Author Topic: Easy KCN from ferrocyanides w/out HCN  (Read 7746 times)

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  • Guest
Easy KCN from ferrocyanides w/out HCN
« on: November 09, 2002, 12:31:00 PM »
As the cyanide synth on Rhodium's page sounds slightly hazardous, and the other one is not too well scalable, SWIM has found you an alternative way of preparing KCN. This is based on SWIM's own idea, no refs this time; of course only for informational purposes. Cyanides are very poisonous, anyone attempting this illicit reaction should wear gloves and perform it in a fume hood (or outside), even if no HCN is needed to be generated.    

K4[Fe(CN)6]* 2H2O (121.2 g, 0.3 mol) are dissolved in dH2O, FeCl3 soln (35.5 g FeCl3, 0.2 mol) is added in small portions with stirring. Doing this while hot will speed up filtration considerably.

(FeCl3 can be prepared the following way:  iron turnings and HCl, the Cl2 bubbled through it after dissolution is complete, or alternately, calculated amt of HCl and H2O2 can be added to the green FeCl2 solution. If this procedure is used, make sure the soln contains no excess acid or HCN gas will evolve.)

The precipitated Blue of Berlin is washed with water, some of it is colloidal and will come through the filter paper. The solids are added to a solution of 66.3 g of KOH (1.2 mol) pellets in 300 mL of water (cautiously, with good stirring), again with a higher temperature particle size will be larger. The resulting brown mess is vacuum filtered (Gravity filtration will be unsuccessful), the filtrate evaporated to dryness and the KCN recrystallized from dH2O then dried over CaCl2, do NOT use H2SO4 or P2O5.  Yield, ~110 g.

Blue of Berlin can also be prepared from K3[Fe(CN)6] and FeSO4.

3 K4[Fe(CN)6] + 2 Fe3+ -> Fe2[Fe(CN)6]3 + 3 K+
Fe2[Fe(CN)6]3 + 12 OH- -> 2 Fe(OH)3 + 3 Fe(OH)2 + 18 CN-



  • Guest
simillar procedure
« Reply #1 on: November 09, 2002, 02:21:00 PM »


  • Guest
« Reply #2 on: November 10, 2002, 12:57:00 PM »
It is very interesting!

Are you made this synthesis?
Are you use this KCN for synthesis?
I also  work above synthesis KCN:

Post 368479 (missing)

(fallen_Angel: "Öèàíèñòûé êàëèé", Russian HyperLab)


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I can top that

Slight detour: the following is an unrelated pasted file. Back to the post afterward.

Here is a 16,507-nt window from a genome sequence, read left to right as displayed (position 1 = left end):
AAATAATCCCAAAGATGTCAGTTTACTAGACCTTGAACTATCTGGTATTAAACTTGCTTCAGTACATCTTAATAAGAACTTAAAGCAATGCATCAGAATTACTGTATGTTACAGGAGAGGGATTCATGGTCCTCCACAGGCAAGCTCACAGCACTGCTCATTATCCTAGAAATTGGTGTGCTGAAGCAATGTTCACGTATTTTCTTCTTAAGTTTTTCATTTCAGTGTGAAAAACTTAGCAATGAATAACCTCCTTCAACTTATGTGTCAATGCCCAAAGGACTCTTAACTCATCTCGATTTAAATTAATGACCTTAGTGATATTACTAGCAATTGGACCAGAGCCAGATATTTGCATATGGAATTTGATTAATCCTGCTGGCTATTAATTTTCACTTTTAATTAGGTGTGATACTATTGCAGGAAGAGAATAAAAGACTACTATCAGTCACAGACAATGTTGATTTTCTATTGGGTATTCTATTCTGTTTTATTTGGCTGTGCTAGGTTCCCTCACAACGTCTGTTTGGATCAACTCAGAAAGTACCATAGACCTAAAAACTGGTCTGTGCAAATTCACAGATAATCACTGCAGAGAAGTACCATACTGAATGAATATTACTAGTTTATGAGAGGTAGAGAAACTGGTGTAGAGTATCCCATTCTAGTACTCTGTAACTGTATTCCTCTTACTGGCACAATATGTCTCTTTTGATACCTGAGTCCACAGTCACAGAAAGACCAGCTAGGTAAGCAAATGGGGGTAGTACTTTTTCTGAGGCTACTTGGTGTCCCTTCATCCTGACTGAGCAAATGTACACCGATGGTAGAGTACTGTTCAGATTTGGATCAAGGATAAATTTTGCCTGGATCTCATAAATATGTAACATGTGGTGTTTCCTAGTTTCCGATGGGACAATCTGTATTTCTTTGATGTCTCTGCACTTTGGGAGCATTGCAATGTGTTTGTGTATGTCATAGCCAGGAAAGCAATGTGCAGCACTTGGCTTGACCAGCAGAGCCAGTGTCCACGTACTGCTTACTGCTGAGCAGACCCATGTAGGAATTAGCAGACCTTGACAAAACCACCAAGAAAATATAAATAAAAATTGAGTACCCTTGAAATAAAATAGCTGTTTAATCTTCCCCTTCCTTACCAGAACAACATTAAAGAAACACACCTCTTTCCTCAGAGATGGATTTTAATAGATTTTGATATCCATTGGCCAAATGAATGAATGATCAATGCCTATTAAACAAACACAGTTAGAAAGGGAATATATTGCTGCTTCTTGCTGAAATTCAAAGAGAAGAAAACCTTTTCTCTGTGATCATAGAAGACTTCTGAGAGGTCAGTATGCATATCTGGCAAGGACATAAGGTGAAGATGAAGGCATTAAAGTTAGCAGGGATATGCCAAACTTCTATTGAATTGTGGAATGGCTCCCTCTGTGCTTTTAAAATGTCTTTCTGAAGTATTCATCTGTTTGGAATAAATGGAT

« Reply #3 on: November 12, 2002, 06:40:00 AM »
If you are able to work at relatively high temperatures, i.e. you have at least a balcony where you can use a charcoal barbecue, then it is trivially easy to prepare sodium cyanide from OTC materials. I will reproduce here a writeup that I did for another forum:

I get the feeling that other people don't care even half as much as I do about cyanides ;-) but I've got to share my latest experiment anyway.

I was treading the path of cyanate reduction again - see my earlier posts. This time I started with about 50 grams each of NaHCO3 (subsequently converted to Na2CO3 by heat) and cyanuric acid. The NaHCO3 was obtained as baking soda; I used it (as before) to obtain finely powdered Na2CO3 without a lot of manual labor.

This time I did a few things differently: I used charcoal instead of gas for my heat source - which allowed me to maintain a high temperature for a long time - and I mostly excluded air from the reaction vessel. I'm not sure if that mattered very much, though.

In any case, I built a fire in a little charcoal barbeque, using a mixture of briquettes and large lumps of mesquite charcoal (since I had both on hand). Once the fire had taken to the charcoal a little bit, I put the NaHCO3 in an empty soup can and heated it over the fire until it appeared that it had turned to carbonate. I then added the powdered cyanuric acid and 10 grams of powdered grapevine charcoal (this is well in excess of the amount theoretically needed for the reduction; I'd use less next time).